Rabbi Eliezer says: “. . . Do not be easy to anger.” (Avot 2:10)

Anger is one of the traits most condemned in Jewish literature. “Someone who gets angry,” we are told, “is like one who worships idols.” 1 Anger can cause a sage to lose his wisdom, or a person who is destined for greatness to forfeit it.2

It’s not hard to see why. When we get angry, we tend to act irrationally. Things said or done in anger are almost always destructive and cause for later regret.

Everyone gets angry occasionally, but some people are more prone to anger than others. They may have a “short fuse” and blow up over small things, or they may be chronically irritable. However it is manifested, anger that is not dealt with in a healthy way is dangerous for the angry person and for those close to him or her.

Dealing with anger is a lifelong challenge, but the results are unquestionably worth it. A person who learns to control, or at least reduce, his anger will be surprised by how greatly his life and relationships improve—at home and at work.

In the letters of the Lubavitcher Rebbe, Rabbi Menachem Mendel Schneerson, of righteous memory, there are several pieces of advice about dealing with anger. The Rebbe’s guidance ranges from simple, practical suggestions to more advanced meditations that address the root causes of our anger. Below is a loose adaptation of some of these, to study and hopefully put into practice.

A Simple Recommendation: Wait!

The Rebbe writes:

Regarding what you wrote about the traits of anger and pride: As with anything else, the way to correct these is step by step.

The first step is to wait. Don’t express your anger or pride verbally. In this way, those emotions will not gain momentum, as can be seen in practice . . .3

If you feel yourself getting angry, stop, take a deep breath and wait a minute before you react. The anger may dissipate when the heat of the moment has passed.

Someone Is Watching

Another bit of advice, found in Tanya, is to remember Who is watching us when we get angry.

In 5717 (1957), the Rebbe wrote to a young student:

In answer to your letter . . . in which you write that you sometimes suffer from the trait of anger:

You should learn by heart the first part of ch. 41 of Tanya, from the beginning of the chapter to p. 112, second line, “. . . before the king.”

Also, ask your teacher to explain to you the general outline of Iggeret Hakodesh, Epistle 25.

When you feel yourself beginning to get angry, review by heart the beginning of ch. 41 and think about the summary of the epistle; as you get used to doing this, your situation will continue to improve.4

In chapter 41, Rabbi Schneur Zalman of Liadi explains that we must constantly remember that the Creator of the world is watching at every moment: “Behold, G‑d stands over him, and the whole world is full of His glory, and He looks upon him and examines his conscience and heart [to see] if he is serving Him as is fitting.”

Somehow, it’s easier to hang onto our self-control when we know that someone is watching. And the truth is, Someone is always watching. This idea is useful for dealing with most negative traits and behaviors. For more on this, and to study Chapter 41 in depth, visit our Tanya site.

Remember the Consequences

Here’s a practical piece of advice that is fairly easy to follow: If we realize that our anger has consequences, we will think and behave differently.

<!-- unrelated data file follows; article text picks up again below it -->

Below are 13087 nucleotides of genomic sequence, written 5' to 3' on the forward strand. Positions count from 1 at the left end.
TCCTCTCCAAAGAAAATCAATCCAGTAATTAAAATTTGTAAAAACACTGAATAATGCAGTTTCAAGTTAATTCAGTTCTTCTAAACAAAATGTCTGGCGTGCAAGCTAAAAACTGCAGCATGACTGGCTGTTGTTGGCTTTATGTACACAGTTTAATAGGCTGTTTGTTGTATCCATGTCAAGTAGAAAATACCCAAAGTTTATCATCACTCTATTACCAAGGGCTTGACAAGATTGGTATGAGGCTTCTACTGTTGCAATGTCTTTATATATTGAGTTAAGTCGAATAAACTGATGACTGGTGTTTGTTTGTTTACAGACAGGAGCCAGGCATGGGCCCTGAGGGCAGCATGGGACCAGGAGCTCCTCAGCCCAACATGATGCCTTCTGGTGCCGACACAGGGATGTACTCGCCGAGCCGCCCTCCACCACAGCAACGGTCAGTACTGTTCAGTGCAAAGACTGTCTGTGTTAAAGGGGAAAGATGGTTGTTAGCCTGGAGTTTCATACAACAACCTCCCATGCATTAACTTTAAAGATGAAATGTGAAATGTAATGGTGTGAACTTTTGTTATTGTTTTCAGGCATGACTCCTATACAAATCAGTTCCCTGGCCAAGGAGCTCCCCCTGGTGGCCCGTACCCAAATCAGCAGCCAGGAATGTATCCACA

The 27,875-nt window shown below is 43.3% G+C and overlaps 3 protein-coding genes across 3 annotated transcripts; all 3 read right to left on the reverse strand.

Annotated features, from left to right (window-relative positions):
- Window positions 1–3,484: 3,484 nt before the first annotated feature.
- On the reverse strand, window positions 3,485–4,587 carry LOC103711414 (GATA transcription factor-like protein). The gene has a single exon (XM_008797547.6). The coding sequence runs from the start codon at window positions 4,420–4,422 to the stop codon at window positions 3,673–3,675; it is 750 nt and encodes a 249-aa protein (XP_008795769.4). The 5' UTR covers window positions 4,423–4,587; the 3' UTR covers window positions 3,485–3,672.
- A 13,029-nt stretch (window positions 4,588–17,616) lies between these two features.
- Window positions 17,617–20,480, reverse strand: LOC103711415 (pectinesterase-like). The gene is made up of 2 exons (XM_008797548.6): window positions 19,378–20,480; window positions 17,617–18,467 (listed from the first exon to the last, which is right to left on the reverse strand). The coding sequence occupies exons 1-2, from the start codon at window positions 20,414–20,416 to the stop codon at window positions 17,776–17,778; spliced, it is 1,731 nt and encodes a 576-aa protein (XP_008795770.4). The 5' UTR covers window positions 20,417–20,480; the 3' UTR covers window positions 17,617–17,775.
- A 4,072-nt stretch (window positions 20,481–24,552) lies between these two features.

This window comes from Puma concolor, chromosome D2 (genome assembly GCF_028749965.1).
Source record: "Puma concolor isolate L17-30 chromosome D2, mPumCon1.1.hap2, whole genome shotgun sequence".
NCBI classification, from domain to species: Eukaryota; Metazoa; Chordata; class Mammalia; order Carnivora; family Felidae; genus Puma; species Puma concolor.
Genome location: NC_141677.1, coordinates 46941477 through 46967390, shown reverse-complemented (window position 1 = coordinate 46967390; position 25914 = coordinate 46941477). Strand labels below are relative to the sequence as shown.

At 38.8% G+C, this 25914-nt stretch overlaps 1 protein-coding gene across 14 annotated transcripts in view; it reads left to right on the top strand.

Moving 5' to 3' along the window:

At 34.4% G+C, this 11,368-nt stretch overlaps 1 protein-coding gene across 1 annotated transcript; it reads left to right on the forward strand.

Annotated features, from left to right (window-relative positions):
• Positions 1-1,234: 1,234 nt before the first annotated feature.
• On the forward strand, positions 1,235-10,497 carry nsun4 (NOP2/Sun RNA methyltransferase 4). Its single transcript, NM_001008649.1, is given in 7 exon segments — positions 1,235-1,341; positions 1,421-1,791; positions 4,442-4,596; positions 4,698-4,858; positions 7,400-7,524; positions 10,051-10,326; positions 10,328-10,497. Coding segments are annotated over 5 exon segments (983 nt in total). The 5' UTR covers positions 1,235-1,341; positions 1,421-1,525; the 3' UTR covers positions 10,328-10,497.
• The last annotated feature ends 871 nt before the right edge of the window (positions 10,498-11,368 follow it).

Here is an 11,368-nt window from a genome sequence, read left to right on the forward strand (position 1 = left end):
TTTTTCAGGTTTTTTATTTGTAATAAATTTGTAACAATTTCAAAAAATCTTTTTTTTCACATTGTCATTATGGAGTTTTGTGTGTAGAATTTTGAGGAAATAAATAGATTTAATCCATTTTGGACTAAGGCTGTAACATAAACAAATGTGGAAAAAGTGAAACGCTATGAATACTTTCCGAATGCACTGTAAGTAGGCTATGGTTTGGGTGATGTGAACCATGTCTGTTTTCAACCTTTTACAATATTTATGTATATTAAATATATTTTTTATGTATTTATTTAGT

The Rebbe writes to a young woman:

Keep the mitzvah found in the Shulchan Aruch [Code of Jewish Law], that if you hurt someone’s feelings—even out of anger—you must apologize in person and ask for complete forgiveness.

It is by nature difficult for a person to apologize. Nevertheless, you should overcome that difficulty and do it.

In that way, every time you are about to get angry, you will remember that afterwards you will have to brace yourself and ask for forgiveness… That itself will help you weaken your tendency towards anger.5

Remember Who’s in Charge

Finally, there is one idea that, when understood and employed properly, can uproot anger at its source.

As we saw above, the Rebbe often advised people who struggled with this issue to study Epistle 25 of Iggeret Hakodesh, found in the last section of Tanya.6 There the Alter Rebbe explains why anger is compared to idolatry. Granted, anger is a negative trait, but how can it be compared to idol worship?

The Alter Rebbe puts it like this:

The reason is clear to those that have understanding: because at the time of his anger, faith has departed from him.7 For were he to believe that what happened to him is of G‑d’s doing, he would not become angry at all.

And though it is a person possessed of free choice who is cursing him, or hitting him, or causing damage to his money, and therefore is guilty according to the laws of man and the laws of Heaven for having chosen evil—nevertheless, as regards the person harmed—this was already decreed from Heaven, and “the Omnipresent has many deputies.”

Getting angry means you don’t have faith that what’s happening to you is really coming from G‑d. The person you’re angry at is just a messenger. Now, obviously, he or she still had free choice, and will be held accountable. But getting angry is not the answer. Rather than asking, “Why is this person hurting me?” ask a bigger question: “What is G‑d trying to tell me in this moment?”

Making these ideas part of your consciousness is the work of a lifetime. Here are some links to get you started: Epistle 25 of Iggeret Hakodesh, Jay Litvin’s meditations on anger, Anger Management 101, and Angry with G‑d.